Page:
Nebraska Rural Electric Association Advocates Against Benefit of Members
The Renewable Electricity Standard would require large electric retailers to get at least 20 percent of electricity from a combination of renewable sources and energy conservation. The 15 percent that would be required from renewable sources could include wind, solar, biomass, new hydropower generation, etc.
The Nebraska Rural Electric Association recently took a broadside at supporters of the standard for creating unrealistic expectations for job creation, based on a Department of Energy study completed during the Bush administration. The study concluded that producing 20 percent of the nation’s electricity from wind in 2030 would create 3,500 permanent jobs in rural Nebraska.
The association criticized the study, saying jobs on wind farms would be about one-fourth of that. It’s too bad they didn’t study the Department of Energy report because it reached essentially the same conclusion – jobs on wind farms would account for about one-fourth of the 3,500 permanent jobs. Over three-fourths would be in supply and service industries and spinoff jobs created by more people employed and spending money in local communities.
The report projects similar new job numbers for Kansas, Minnesota, Montana and South Dakota, and over 9,000 new permanent jobs in Iowa. The Center for Rural Affairs is launching a project with organizations in Kansas and South Dakota to enable rural small businesses to capture the opportunities in supplying and servicing the wind industry.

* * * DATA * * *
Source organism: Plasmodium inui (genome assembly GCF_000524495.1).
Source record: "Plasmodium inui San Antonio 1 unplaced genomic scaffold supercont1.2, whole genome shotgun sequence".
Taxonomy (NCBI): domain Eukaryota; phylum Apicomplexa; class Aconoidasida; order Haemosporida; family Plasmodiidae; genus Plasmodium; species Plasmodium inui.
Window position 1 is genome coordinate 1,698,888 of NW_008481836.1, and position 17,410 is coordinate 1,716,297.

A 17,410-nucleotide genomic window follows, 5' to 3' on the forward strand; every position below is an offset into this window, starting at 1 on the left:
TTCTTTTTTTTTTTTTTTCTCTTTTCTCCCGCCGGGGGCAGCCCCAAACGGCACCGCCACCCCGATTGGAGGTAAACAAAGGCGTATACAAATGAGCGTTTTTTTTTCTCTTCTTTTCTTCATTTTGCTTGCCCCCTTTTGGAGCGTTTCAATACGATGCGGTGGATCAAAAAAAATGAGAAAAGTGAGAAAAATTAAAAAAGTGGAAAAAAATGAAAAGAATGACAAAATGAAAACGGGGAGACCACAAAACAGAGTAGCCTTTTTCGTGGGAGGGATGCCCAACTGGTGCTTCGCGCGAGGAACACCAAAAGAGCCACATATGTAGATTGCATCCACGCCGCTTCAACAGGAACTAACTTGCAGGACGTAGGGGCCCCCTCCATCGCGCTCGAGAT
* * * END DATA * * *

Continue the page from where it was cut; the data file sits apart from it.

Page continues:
Of course, these are just potential jobs. To become reality, the wind industry needs a kick start – just like the ethanol industry needed tax incentives and renewable fuel standards before it gave a boost to the rural economy. A 20 percent Renewable Electricity Standard would provide that boost.
We ask board members and customers of Rural Electric Districts to guide their association to a more open-minded approach to wind energy, one that considers its benefits as well as its costs.
The districts are right to serve as watchdogs over rural electricity rates. But the Renewable Electricity Standard would not apply to a single Nebraska rural electric district. They all fall under the exemption for small utilities. That puts the districts in the curious position of advocating against legislation that would benefit their members and their communities to protect ratepayers in cities.
Urban ratepayers don’t need their protection. The same Department of Energy study projects that the cost of the new wind turbines and transmission lines would be covered by savings in fuel costs, plus about 50 cents per U.S. household per month.
That’s a small price to pay for revitalizing rural America, strengthening America’s competitiveness and ensuring American energy security.
Agree or disagree? Contact Chuck Hassebrook, email@example.com or 402.687.2103 x 1018 to express your views.